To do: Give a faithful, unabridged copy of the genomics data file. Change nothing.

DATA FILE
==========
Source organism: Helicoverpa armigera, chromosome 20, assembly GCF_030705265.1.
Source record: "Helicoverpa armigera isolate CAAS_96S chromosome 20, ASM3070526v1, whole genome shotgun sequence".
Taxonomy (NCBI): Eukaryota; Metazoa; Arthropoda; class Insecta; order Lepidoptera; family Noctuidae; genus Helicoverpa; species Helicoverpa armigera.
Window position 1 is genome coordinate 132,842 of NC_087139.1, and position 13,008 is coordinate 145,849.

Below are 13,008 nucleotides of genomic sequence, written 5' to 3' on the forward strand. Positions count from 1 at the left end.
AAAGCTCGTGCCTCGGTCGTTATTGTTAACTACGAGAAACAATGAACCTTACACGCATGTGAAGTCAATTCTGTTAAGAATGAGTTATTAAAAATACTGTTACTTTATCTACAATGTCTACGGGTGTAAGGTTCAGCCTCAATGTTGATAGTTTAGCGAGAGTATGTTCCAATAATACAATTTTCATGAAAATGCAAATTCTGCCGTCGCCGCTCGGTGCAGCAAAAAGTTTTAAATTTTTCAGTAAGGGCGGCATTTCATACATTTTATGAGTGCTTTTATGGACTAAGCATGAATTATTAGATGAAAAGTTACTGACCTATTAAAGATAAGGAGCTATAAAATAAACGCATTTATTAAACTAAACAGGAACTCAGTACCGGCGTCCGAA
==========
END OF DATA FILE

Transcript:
Source organism: Helicoverpa armigera, chromosome 20, assembly GCF_030705265.1.
Source record: "Helicoverpa armigera isolate CAAS_96S chromosome 20, ASM3070526v1, whole genome shotgun sequence".
Taxonomy (NCBI): Eukaryota; Metazoa; Arthropoda; class Insecta; order Lepidoptera; family Noctuidae; genus Helicoverpa; species Helicoverpa armigera.
Window position 1 is genome coordinate 132,842 of NC_087139.1, and position 13,008 is coordinate 145,849.

Below are 13,008 nucleotides of genomic sequence, written 5' to 3' on the forward strand. Positions count from 1 at the left end.
AAAGCTCGTGCCTCGGTCGTTATTGTTAACTACGAGAAACAATGAACCTTACACGCATGTGAAGTCAATTCTGTTAAGAATGAGTTATTAAAAATACTGTTACTTTATCTACAATGTCTACGGGTGTAAGGTTCAGCCTCAATGTTGATAGTTTAGCGAGAGTATGTTCCAATAATACAATTTTCATGAAAATGCAAATTCTGCCGTCGCCGCTCGGTGCAGCAAAAAGTTTTAAATTTTTCAGTAAGGGCGGCATTTCATACATTTTATGAGTGCTTTTATGGACTAAGCATGAATTATTAGATGAAAAGTTACTGACCTATTAAAGATAAGGAGCTATAAAATAAACGCATTTATTAAACTAAACAGGAACTCAGTACCGGCGTCCGAA